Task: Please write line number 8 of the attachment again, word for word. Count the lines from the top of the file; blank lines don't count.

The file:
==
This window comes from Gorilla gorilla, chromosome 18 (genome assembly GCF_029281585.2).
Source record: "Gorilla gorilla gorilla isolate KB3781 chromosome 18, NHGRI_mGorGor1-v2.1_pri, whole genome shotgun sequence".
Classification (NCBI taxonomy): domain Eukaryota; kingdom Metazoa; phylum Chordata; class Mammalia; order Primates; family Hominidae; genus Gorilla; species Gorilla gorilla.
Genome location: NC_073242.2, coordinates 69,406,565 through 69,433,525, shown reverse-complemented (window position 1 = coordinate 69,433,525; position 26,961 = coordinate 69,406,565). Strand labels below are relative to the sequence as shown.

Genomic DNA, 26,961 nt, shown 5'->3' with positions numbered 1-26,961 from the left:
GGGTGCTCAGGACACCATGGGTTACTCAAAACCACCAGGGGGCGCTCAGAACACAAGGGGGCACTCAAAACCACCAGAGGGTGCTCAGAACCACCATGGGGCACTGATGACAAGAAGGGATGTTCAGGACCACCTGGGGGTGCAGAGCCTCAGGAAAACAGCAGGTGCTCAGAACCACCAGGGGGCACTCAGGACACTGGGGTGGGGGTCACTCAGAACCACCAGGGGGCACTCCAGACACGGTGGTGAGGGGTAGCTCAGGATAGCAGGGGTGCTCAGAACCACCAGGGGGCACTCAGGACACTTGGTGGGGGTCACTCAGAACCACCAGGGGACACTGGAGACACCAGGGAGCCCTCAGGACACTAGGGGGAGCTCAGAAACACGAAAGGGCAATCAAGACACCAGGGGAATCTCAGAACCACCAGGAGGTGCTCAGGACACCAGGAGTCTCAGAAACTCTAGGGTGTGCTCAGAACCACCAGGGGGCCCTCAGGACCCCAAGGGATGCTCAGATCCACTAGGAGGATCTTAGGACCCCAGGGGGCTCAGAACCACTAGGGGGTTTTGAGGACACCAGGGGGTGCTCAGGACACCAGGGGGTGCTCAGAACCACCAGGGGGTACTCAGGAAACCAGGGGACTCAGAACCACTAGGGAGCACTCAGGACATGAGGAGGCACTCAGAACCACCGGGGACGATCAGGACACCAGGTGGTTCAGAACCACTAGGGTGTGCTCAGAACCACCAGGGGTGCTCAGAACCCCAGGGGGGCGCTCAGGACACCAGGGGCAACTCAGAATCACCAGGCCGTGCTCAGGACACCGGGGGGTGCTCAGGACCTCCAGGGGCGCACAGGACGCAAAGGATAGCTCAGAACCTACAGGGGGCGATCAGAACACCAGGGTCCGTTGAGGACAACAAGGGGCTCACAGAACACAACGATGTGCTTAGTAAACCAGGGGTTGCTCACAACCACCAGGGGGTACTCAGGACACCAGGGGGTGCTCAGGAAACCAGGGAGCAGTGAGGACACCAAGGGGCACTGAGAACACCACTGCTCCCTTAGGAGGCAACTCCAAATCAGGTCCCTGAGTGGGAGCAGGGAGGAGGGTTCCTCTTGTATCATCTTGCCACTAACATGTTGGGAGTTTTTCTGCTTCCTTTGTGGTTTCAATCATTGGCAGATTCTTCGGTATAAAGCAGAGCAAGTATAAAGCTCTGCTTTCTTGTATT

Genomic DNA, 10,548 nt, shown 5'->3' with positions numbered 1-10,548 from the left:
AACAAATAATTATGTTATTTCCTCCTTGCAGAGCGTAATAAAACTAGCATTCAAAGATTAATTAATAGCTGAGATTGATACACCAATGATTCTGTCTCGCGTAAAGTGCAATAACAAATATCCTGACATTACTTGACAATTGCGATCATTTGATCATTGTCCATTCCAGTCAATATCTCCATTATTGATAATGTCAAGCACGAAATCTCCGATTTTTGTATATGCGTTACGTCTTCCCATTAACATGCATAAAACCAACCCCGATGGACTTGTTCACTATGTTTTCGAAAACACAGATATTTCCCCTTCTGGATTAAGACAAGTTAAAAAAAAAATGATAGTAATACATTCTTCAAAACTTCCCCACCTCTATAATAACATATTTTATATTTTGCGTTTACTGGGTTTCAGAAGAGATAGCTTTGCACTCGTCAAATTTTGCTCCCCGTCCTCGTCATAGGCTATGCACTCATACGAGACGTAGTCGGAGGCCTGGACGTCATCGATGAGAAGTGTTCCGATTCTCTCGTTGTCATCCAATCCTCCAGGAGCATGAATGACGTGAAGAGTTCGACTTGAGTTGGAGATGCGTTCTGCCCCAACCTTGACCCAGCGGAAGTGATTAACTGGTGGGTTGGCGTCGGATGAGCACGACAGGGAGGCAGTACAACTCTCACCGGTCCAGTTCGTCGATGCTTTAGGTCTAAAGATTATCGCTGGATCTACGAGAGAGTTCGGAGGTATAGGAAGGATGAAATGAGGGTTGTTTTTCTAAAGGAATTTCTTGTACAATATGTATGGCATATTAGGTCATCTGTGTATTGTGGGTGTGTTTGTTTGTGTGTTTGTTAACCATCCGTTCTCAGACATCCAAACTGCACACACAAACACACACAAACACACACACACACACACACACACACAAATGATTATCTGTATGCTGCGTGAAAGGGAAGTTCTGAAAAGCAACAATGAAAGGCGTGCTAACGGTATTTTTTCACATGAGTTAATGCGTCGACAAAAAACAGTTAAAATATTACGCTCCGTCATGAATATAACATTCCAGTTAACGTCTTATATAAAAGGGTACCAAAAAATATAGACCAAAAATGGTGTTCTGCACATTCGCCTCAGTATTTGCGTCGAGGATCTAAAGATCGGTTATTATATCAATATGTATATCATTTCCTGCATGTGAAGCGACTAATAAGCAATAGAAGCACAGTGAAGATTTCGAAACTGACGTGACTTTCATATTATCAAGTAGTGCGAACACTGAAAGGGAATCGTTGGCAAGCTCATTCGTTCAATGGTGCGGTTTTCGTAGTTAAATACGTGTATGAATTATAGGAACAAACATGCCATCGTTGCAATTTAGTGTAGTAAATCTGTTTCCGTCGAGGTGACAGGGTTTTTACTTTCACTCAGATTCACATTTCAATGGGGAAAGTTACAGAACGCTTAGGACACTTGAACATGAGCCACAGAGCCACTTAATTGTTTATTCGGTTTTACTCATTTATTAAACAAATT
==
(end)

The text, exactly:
AACAAATAATTATGTTATTTCCTCCTTGCAGAGCGTAATAAAACTAGCATTCAAAGATTAATTAATAGCTGAGATTGATACACCAATGATTCTGTCTCGCGTAAAGTGCAATAACAAATATCCTGACATTACTTGACAATTGCGATCATTTGATCATTGTCCATTCCAGTCAATATCTCCATTATTGATAATGTCAAGCACGAAATCTCCGATTTTTGTATATGCGTTACGTCTTCCCATTAACATGCATAAAACCAACCCCGATGGACTTGTTCACTATGTTTTCGAAAACACAGATATTTCCCCTTCTGGATTAAGACAAGTTAAAAAAAAAATGATAGTAATACATTCTTCAAAACTTCCCCACCTCTATAATAACATATTTTATATTTTGCGTTTACTGGGTTTCAGAAGAGATAGCTTTGCACTCGTCAAATTTTGCTCCCCGTCCTCGTCATAGGCTATGCACTCATACGAGACGTAGTCGGAGGCCTGGACGTCATCGATGAGAAGTGTTCCGATTCTCTCGTTGTCATCCAATCCTCCAGGAGCATGAATGACGTGAAGAGTTCGACTTGAGTTGGAGATGCGTTCTGCCCCAACCTTGACCCAGCGGAAGTGATTAACTGGTGGGTTGGCGTCGGATGAGCACGACAGGGAGGCAGTACAACTCTCACCGGTCCAGTTCGTCGATGCTTTAGGTCTAAAGATTATCGCTGGATCTACGAGAGAGTTCGGAGGTATAGGAAGGATGAAATGAGGGTTGTTTTTCTAAAGGAATTTCTTGTACAATATGTATGGCATATTAGGTCATCTGTGTATTGTGGGTGTGTTTGTTTGTGTGTTTGTTAACCATCCGTTCTCAGACATCCAAACTGCACACACAAACACACACAAACACACACACACACACACACACACACAAATGATTATCTGTATGCTGCGTGAAAGGGAAGTTCTGAAAAGCAACAATGAAAGGCGTGCTAACGGTATTTTTTCACATGAGTTAATGCGTCGACAAAAAACAGTTAAAATATTACGCTCCGTCATGAATATAACATTCCAGTTAACGTCTTATATAAAAGGGTACCAAAAAATATAGACCAAAAATGGTGTTCTGCACATTCGCCTCAGTATTTGCGTCGAGGATCTAAAGATCGGTTATTATATCAATATGTATATCATTTCCTGCATGTGAAGCGACTAATAAGCAATAGAAGCACAGTGAAGATTTCGAAACTGACGTGACTTTCATATTATCAAGTAGTGCGAACACTGAAAGGGAATCGTTGGCAAGCTCATTCGTTCAATGGTGCGGTTTTCGTAGTTAAATACGTGTATGAATTATAGGAACAAACATGCCATCGTTGCAATTTAGTGTAGTAAATCTGTTTCCGTCGAGGTGACAGGGTTTTTACTTTCACTCAGATTCACATTTCAATGGGGAAAGTTACAGAACGCTTAGGACACTTGAACATGAGCCACAGAGCCACTTAATTGTTTATTCGGTTTTACTCATTTATTAAACAAATT